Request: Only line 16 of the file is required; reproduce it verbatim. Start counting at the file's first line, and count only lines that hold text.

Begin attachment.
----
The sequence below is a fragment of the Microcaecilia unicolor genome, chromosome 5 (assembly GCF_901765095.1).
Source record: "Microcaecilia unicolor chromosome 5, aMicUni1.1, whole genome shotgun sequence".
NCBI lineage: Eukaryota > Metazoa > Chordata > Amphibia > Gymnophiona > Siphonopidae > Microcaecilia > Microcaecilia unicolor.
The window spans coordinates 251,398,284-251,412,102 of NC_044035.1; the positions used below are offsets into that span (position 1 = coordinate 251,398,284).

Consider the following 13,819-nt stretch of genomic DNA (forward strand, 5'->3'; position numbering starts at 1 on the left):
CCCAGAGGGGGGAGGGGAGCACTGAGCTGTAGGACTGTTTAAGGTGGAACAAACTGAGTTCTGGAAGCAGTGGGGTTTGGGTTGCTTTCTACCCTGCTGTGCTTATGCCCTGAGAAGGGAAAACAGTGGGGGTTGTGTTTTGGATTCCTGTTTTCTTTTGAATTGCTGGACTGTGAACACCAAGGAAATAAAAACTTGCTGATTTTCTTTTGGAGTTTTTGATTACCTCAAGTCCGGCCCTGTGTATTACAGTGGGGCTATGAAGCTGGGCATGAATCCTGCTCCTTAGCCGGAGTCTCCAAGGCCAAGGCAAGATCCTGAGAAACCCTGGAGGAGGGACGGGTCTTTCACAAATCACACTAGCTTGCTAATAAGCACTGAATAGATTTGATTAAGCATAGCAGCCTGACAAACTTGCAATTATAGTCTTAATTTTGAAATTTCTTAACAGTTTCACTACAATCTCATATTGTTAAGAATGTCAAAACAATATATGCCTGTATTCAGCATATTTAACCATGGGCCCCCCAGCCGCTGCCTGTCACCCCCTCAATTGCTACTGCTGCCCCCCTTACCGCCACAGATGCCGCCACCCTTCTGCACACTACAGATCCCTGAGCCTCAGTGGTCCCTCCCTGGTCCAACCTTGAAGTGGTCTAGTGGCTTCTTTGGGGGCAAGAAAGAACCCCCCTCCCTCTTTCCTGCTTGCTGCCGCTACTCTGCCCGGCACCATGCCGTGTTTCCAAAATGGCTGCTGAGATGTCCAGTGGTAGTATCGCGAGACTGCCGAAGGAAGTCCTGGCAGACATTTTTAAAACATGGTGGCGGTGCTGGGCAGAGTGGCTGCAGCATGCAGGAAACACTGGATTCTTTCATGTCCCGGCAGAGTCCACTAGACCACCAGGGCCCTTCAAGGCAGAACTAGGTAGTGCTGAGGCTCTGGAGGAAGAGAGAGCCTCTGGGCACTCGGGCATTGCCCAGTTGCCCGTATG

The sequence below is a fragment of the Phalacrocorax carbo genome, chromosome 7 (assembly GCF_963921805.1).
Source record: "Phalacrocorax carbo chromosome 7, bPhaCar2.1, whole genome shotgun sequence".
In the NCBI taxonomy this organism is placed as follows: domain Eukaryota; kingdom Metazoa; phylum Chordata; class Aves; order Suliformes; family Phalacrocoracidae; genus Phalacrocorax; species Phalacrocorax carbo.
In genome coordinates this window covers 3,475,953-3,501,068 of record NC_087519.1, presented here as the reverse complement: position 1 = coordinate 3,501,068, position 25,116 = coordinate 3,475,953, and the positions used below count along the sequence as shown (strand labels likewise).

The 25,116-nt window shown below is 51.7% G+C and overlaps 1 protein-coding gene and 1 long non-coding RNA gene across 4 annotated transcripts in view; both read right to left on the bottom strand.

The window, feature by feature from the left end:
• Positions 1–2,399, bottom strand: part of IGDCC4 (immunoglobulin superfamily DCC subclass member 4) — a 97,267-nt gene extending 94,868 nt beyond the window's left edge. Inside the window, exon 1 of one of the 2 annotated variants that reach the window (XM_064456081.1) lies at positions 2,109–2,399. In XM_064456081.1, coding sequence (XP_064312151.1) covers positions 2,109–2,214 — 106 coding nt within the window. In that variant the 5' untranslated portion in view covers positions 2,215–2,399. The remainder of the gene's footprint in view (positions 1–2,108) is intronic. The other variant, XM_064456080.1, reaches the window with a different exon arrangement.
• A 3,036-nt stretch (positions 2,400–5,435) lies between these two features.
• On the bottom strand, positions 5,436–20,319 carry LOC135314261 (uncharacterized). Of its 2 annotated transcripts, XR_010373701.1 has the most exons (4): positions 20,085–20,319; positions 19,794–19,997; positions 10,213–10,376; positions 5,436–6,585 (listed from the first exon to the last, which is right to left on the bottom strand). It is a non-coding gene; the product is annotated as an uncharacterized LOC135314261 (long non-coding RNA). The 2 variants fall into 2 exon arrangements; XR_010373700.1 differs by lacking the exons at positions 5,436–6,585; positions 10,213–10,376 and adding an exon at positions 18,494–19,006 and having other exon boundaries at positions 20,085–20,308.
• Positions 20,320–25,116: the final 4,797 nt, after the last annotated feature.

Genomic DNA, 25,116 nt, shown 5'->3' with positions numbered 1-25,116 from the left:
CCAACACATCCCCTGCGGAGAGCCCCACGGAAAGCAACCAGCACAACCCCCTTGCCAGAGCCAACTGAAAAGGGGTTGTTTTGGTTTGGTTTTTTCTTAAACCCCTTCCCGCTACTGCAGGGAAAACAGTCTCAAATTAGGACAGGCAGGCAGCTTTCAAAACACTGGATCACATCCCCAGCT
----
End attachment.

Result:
• Positions 20,320–25,116: the final 4,797 nt, after the last annotated feature.